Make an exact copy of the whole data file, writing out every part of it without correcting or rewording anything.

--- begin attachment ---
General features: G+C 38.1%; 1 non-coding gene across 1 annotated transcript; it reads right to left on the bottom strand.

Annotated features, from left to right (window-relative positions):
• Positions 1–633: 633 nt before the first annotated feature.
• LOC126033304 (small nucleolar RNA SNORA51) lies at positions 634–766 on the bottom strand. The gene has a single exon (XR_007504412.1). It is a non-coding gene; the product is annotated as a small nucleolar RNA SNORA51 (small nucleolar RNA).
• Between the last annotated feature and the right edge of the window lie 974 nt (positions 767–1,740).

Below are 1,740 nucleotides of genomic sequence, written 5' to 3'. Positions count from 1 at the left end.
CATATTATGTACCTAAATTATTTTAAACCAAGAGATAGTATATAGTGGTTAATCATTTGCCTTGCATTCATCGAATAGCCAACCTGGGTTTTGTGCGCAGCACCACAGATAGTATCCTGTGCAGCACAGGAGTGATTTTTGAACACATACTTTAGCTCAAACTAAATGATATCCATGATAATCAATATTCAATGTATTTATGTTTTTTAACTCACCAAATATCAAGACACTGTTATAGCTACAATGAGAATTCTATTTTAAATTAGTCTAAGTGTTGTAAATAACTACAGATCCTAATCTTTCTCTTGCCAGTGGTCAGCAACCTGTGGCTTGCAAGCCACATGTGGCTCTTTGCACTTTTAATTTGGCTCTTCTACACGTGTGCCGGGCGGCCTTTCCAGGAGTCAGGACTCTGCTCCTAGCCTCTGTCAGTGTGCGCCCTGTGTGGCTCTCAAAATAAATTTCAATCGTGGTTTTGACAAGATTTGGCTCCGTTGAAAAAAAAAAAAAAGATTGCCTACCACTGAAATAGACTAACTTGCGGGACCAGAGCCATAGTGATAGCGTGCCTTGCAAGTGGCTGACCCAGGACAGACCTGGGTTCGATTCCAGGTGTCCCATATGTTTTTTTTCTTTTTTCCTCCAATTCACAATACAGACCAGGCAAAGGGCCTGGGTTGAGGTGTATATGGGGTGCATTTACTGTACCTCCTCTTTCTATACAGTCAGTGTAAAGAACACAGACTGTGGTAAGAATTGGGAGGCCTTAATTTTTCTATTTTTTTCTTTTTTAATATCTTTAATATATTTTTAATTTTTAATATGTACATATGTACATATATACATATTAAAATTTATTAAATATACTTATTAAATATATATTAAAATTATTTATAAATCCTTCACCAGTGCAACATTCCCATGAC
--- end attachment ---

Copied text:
General features: G+C 38.1%; 1 non-coding gene across 1 annotated transcript; it reads right to left on the bottom strand.

Annotated features, from left to right (window-relative positions):
• Positions 1–633: 633 nt before the first annotated feature.
• LOC126033304 (small nucleolar RNA SNORA51) lies at positions 634–766 on the bottom strand. The gene has a single exon (XR_007504412.1). It is a non-coding gene; the product is annotated as a small nucleolar RNA SNORA51 (small nucleolar RNA).
• Between the last annotated feature and the right edge of the window lie 974 nt (positions 767–1,740).

Below are 1,740 nucleotides of genomic sequence, written 5' to 3'. Positions count from 1 at the left end.
CATATTATGTACCTAAATTATTTTAAACCAAGAGATAGTATATAGTGGTTAATCATTTGCCTTGCATTCATCGAATAGCCAACCTGGGTTTTGTGCGCAGCACCACAGATAGTATCCTGTGCAGCACAGGAGTGATTTTTGAACACATACTTTAGCTCAAACTAAATGATATCCATGATAATCAATATTCAATGTATTTATGTTTTTTAACTCACCAAATATCAAGACACTGTTATAGCTACAATGAGAATTCTATTTTAAATTAGTCTAAGTGTTGTAAATAACTACAGATCCTAATCTTTCTCTTGCCAGTGGTCAGCAACCTGTGGCTTGCAAGCCACATGTGGCTCTTTGCACTTTTAATTTGGCTCTTCTACACGTGTGCCGGGCGGCCTTTCCAGGAGTCAGGACTCTGCTCCTAGCCTCTGTCAGTGTGCGCCCTGTGTGGCTCTCAAAATAAATTTCAATCGTGGTTTTGACAAGATTTGGCTCCGTTGAAAAAAAAAAAAAAGATTGCCTACCACTGAAATAGACTAACTTGCGGGACCAGAGCCATAGTGATAGCGTGCCTTGCAAGTGGCTGACCCAGGACAGACCTGGGTTCGATTCCAGGTGTCCCATATGTTTTTTTTCTTTTTTCCTCCAATTCACAATACAGACCAGGCAAAGGGCCTGGGTTGAGGTGTATATGGGGTGCATTTACTGTACCTCCTCTTTCTATACAGTCAGTGTAAAGAACACAGACTGTGGTAAGAATTGGGAGGCCTTAATTTTTCTATTTTTTTCTTTTTTAATATCTTTAATATATTTTTAATTTTTAATATGTACATATGTACATATATACATATTAAAATTTATTAAATATACTTATTAAATATATATTAAAATTATTTATAAATCCTTCACCAGTGCAACATTCCCATGAC